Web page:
By Erin Sherbert
By Erin Sherbert
By Leif Haven
By Erin Sherbert
By Chris Roberts
By Kate Conger
By Brian Rinker
By Rachel Swan
On Friday, July 18, San Francisco Superior Court Judge Marla Miller, as expected, rejected arguments to overturn or modify the jury's verdict in the predatory pricing lawsuit filed by the San Francisco Bay Guardian against SF Weekly, the East Bay Express, and parent company New Times Media (now Village Voice Media).
The judgment will be appealed immediately, announced Jim Larkin, Village Voice Media CEO, in response to Miller's ruling.
Damages from the case, which were statutorily trebled, amount to over $15 million to compensate the Guardian and its owner, Bruce Brugmann, for "lost profits" purportedly caused by the Weekly. The judgment, which covers a seven-year period between 2001 and 2008, represents more money than the Guardian earned in profits in its entire 40-year history.
"Bruce Brugmann's lawsuit is economic terrorism," said Larkin. "As she has throughout the trial, Judge Miller, in the end, ignored case law, precedent, and a judge's prior rulings on this very lawsuit, not to mention the law of the land.
"Incredibly, we were found liable under Judge Miller's direction for keeping SF Weekly alive during the very difficult years after the dot-com bust and 9/11. Our multi-million dollar investment to cover losses in the San Francisco paper in this difficult economic environment was cited by the judge and Bay Guardian to the jury as de facto proof of our intent to injure the Bay Guardian."
Brugmann charged that his alternative newspaper competitors schemed to put him out of business by selling ads below cost. This plot, claimed Brugmann, deprived the Guardian of revenue that he believed was his, and his alone.
The conspirators purposely lost millions of dollars to ruin him, claimed Brugmann. Furthermore, Brugmann and his lawyers openly advocated price fixing as the cure for an ailing economy and the rigors of competition.
In 2006, Brugmann's paper was marginally profitable. Brugmann's lawyers argued that his decline in overall revenue had nothing to do with the dot-com bust, 9/11, the Bay Area's financial doldrums, Craigslist, or the Bush economy.
SF Weekly, the East Bay Express, and New Times Media were, Brugmann argued, the sole engines of the Guardian's woes.
In reality, the Guardian and everyone else sold advertising during the Bay Area's recession for whatever advertisers were willing to pay. (The San Francisco Chronicle, for example, lost over $330 million between 2000 and 2006.) Brugmann's lawyers attacked the Weekly in court for its unwillingness to engage in price-fixing with the Guardian.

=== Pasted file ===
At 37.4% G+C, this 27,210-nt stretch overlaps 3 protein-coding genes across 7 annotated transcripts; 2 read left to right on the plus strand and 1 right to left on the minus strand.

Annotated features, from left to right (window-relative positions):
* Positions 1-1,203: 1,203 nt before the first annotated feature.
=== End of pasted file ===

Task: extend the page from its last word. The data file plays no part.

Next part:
"Miller's naiveté regarding competitive markets in times of economic turbulence is breathtaking," observed Larkin. "She should not be trying cases involving competitive or economic issues. Mom-and-pop advertisers in San Francisco will suffer from her handiwork, as will any aggressive new business in the city that attempts to challenge a larger, established competitor."
Instead of a bad economy and competition in the marketplace lowering prices, Brugmann explained his fortunes — or lack thereof — as a result of a plot in which he was the lone target.
This conspiracy spanned more than a decade, involved scores of salespeople who willingly sacrificed sales commissions, numerous publishing executives, thousands of small business owners in the Bay Area and across the nation, bookkeepers, accountants, and comptrollers.
Despite the size, complexity, and thousands of individuals who connived to silence Brugmann's "progressive" voice, total omerta was achieved by the conspirators.
Not a single advertiser testified in support of Brugmann's attempt to shake down his rivals.
Brugmann's legal theory was that because SF Weekly lost money, it did so to put the Guardian out of business. Brugmann used an obscure California statute authored in the Depression that outlaws documented attempts to kill competition with predatory pricing.
Brugmann could not find a single beneficiary of this alleged conspiracy to take the stand on his behalf.
If evidence was not available, Brugmann and his lawyers nonetheless had a ready solution to the ills of competition. They repeatedly suggested that the Weekly join the Guardian in a price-fixing plot targeting the small businesses in San Francisco that advertise in the two papers.
"As Brugmann's lawyer pointed out to the judge and jury repeatedly and on the record, all SF Weekly had to do to avoid this litigation was to raise advertising rates to match the Guardian's rate card. This is a plain invitation to price fixing and SF Weekly consistently declined the Guardian offer," noted Larkin. "And so we were found guilty of selling below cost with an intent to injure them."
During the trial, Guardian attorneys asked New Times witnesses why the Weekly hadn't simply "raised its prices to the same level as the Guardian and let the customer decide," effectively endorsing a price fixing plan where Brugmann would set advertising rates.
Brugmann's attorney repeated the question when former Weekly publisher Chris Keating was on the stand.
After Keating testified that, as the local publisher of SF Weekly, he had full authority to set rates, Brugmann's lawyer asked him why then he didn't just charge the same rates as the Guardian.
"You could have said, 'We will meet them, but not beat them,' couldn't you?" Alldredge inquired. "You could have told your ad salespeople not to go below the Guardian, couldn't you?" the attorney continued. "You could have offered the advertiser the opportunity to choose between the two papers at the same price, couldn't you?"